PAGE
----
The session was led by Sally Hickson. The session focused on the principles of good assessment, the benefits of alternative assessment and the importance of including students in assessment design. At the beginning of the session, the group were asked ‘Why do we assess students?’, and answered on JamBoard – you can find their answers […]
Carol Mackintosh-Franklin (Postgraduate Divisional Lead) gave a thought provoking outline of her experience considering the relationship between attendance in class, use of Blackboard, personal motivation and final results. The University attendance policy states that students should attend all sessions and Carol considered the empirical evidence behind this both from reviewing the literature and her own […]
Maria Regan (Senior Lecturer, Division of Medical Education) and Karen Heggs (Lecturer in Adult Nursing, Division of Nursing, Midwifery and Social Work) delivered an interactive session focused on challenges to giving feedback on reflective practice and how these challenges could be overcome to provide students with feedback to develop as reflective practitioners. Participants considered whether a […]
Rebecca Farrington and Cath Prescott, alongside three students, led an open discussion on diversity and its impact on the learning environment. They shared some practical exercises to equip participants with tools to use in their daily lives.
Alison Fisher began the Masterclass looking at effective feedback and blueprinting which is a method of constructing exams to ensure alignment with learning outcomes. Heidi Northover and Serena Tohurst Cleaver then considered different tools to assess professionalism in health care professions.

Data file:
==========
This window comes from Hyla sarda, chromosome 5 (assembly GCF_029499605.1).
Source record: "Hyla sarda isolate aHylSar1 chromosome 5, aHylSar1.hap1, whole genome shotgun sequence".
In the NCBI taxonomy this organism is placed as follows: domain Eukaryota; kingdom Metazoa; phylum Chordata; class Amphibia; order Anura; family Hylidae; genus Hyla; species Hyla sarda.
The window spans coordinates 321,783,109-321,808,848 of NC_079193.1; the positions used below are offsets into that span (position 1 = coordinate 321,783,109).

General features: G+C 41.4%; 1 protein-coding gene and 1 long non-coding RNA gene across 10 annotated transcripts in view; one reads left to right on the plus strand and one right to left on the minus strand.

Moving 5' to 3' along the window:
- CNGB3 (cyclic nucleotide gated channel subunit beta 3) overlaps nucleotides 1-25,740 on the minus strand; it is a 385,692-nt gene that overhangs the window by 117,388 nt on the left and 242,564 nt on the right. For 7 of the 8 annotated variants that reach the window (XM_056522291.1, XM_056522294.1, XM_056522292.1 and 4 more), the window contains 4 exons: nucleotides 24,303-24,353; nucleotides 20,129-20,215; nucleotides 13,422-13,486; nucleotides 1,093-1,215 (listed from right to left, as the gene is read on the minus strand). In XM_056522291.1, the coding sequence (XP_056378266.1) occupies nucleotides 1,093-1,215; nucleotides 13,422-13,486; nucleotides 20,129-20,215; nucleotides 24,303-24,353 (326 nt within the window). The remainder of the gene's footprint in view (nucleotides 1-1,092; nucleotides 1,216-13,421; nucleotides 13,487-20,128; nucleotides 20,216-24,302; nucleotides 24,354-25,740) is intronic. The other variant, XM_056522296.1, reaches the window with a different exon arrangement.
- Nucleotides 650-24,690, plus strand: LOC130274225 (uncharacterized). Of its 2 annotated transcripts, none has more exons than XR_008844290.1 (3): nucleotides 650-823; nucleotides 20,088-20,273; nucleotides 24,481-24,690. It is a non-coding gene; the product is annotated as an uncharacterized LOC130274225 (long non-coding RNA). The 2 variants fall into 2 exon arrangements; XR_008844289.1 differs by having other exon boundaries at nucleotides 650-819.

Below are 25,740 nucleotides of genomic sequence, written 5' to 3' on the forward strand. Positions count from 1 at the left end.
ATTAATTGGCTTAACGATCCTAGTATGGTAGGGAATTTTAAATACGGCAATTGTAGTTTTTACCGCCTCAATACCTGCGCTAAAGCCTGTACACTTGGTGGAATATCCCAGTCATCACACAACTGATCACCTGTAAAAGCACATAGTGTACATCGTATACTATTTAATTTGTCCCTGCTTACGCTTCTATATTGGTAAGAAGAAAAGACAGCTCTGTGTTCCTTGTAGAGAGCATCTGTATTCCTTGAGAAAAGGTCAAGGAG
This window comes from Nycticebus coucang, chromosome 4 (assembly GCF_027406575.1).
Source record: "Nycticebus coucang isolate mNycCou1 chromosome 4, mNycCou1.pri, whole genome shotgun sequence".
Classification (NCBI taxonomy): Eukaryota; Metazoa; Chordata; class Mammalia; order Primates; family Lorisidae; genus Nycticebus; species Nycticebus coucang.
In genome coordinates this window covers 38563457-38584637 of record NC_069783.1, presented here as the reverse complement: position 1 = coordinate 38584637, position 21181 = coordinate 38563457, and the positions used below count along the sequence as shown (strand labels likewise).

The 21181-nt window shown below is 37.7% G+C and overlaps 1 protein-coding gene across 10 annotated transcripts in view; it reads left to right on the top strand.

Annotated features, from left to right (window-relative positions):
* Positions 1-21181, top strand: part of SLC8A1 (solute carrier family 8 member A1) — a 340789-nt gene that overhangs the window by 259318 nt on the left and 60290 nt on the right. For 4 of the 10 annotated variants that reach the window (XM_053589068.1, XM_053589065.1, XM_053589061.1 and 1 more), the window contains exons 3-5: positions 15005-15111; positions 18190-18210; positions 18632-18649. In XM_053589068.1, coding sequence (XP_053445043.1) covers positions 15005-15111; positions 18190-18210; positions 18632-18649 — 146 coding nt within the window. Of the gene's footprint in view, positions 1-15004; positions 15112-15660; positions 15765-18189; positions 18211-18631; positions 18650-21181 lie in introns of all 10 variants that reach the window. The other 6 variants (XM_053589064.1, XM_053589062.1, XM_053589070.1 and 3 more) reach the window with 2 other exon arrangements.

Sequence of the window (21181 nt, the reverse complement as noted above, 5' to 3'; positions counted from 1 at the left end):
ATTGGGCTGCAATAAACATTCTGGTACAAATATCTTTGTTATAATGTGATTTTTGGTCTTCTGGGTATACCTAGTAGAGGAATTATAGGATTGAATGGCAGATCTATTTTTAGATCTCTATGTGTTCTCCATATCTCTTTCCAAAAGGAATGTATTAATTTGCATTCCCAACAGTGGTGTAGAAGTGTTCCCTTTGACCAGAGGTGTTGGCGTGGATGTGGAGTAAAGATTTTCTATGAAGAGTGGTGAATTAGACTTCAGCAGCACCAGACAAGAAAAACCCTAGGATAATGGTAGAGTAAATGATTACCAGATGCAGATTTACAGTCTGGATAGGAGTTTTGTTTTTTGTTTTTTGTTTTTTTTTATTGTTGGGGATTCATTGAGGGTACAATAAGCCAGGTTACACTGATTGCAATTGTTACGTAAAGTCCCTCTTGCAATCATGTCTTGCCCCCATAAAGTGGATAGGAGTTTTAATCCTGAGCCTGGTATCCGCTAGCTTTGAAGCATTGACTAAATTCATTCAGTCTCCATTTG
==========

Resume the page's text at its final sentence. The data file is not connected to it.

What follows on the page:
Gemma Dale gave a thought-provoking session on the wellbeing opportunities available at the University along with some simple and practical ideas for improving wellbeing both in and outside of work. Further information is available as part of the links and PowerPoint presentation below:
Dr Penny Haughan, PVC Student Life and Learning at Liverpool Hope University gave a thoroughly enjoyable and thought provoking talk about raising standards through innovative practice. Examples included radical changes to timetabling, setting up communities of practice and ensuring all students receive information about careers and further study in their first week of tutorials.
It can be difficult to find space in your diary for training courses, but there are simple ways to improve your teaching practice that do not require investing large amounts of time. Engaging in reflective teaching practice is one option. The video below provides a quick introduction to the subject.
This masterclass focused on how best to evidence your teaching excellence to enable you to put together a convincing case study for submission to one of the award schemes such as the Leadership in Education Awards Programme.
Professor Stephanie Marshall (CEO Higher Education Academy) delivered this seminar on Teaching Excellence and how to evidence the impact that you are having.